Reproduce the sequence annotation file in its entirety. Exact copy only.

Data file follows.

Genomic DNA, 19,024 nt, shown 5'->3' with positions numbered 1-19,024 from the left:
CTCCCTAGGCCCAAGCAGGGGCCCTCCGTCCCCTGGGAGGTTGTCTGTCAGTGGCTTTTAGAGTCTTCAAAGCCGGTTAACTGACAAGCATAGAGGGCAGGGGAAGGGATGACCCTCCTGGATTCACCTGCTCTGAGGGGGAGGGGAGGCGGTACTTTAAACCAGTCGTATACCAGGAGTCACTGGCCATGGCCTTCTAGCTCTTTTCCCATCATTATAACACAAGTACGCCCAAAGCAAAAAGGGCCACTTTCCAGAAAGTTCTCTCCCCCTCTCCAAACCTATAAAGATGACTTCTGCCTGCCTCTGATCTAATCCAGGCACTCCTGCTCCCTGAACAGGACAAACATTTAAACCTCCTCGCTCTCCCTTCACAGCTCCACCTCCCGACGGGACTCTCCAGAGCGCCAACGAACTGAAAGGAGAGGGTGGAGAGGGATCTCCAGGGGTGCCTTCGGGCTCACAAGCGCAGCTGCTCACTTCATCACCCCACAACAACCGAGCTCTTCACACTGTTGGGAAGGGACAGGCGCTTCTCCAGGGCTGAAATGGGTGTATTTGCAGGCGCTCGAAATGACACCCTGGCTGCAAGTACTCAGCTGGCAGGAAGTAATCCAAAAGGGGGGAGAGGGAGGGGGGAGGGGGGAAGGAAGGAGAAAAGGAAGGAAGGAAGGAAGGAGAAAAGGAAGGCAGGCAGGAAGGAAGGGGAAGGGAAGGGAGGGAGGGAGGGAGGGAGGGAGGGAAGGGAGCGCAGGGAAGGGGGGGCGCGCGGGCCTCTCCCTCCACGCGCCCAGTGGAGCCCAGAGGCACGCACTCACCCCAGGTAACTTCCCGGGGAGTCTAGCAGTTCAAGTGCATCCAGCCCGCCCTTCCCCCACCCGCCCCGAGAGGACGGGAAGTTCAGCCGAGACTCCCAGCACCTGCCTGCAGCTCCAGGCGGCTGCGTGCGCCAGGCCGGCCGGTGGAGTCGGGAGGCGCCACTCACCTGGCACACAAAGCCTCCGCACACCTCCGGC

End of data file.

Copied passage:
Genomic DNA, 19,024 nt, shown 5'->3' with positions numbered 1-19,024 from the left:
CTCCCTAGGCCCAAGCAGGGGCCCTCCGTCCCCTGGGAGGTTGTCTGTCAGTGGCTTTTAGAGTCTTCAAAGCCGGTTAACTGACAAGCATAGAGGGCAGGGGAAGGGATGACCCTCCTGGATTCACCTGCTCTGAGGGGGAGGGGAGGCGGTACTTTAAACCAGTCGTATACCAGGAGTCACTGGCCATGGCCTTCTAGCTCTTTTCCCATCATTATAACACAAGTACGCCCAAAGCAAAAAGGGCCACTTTCCAGAAAGTTCTCTCCCCCTCTCCAAACCTATAAAGATGACTTCTGCCTGCCTCTGATCTAATCCAGGCACTCCTGCTCCCTGAACAGGACAAACATTTAAACCTCCTCGCTCTCCCTTCACAGCTCCACCTCCCGACGGGACTCTCCAGAGCGCCAACGAACTGAAAGGAGAGGGTGGAGAGGGATCTCCAGGGGTGCCTTCGGGCTCACAAGCGCAGCTGCTCACTTCATCACCCCACAACAACCGAGCTCTTCACACTGTTGGGAAGGGACAGGCGCTTCTCCAGGGCTGAAATGGGTGTATTTGCAGGCGCTCGAAATGACACCCTGGCTGCAAGTACTCAGCTGGCAGGAAGTAATCCAAAAGGGGGGAGAGGGAGGGGGGAGGGGGGAAGGAAGGAGAAAAGGAAGGAAGGAAGGAAGGAGAAAAGGAAGGCAGGCAGGAAGGAAGGGGAAGGGAAGGGAGGGAGGGAGGGAGGGAGGGAGGGAAGGGAGCGCAGGGAAGGGGGGGCGCGCGGGCCTCTCCCTCCACGCGCCCAGTGGAGCCCAGAGGCACGCACTCACCCCAGGTAACTTCCCGGGGAGTCTAGCAGTTCAAGTGCATCCAGCCCGCCCTTCCCCCACCCGCCCCGAGAGGACGGGAAGTTCAGCCGAGACTCCCAGCACCTGCCTGCAGCTCCAGGCGGCTGCGTGCGCCAGGCCGGCCGGTGGAGTCGGGAGGCGCCACTCACCTGGCACACAAAGCCTCCGCACACCTCCGGC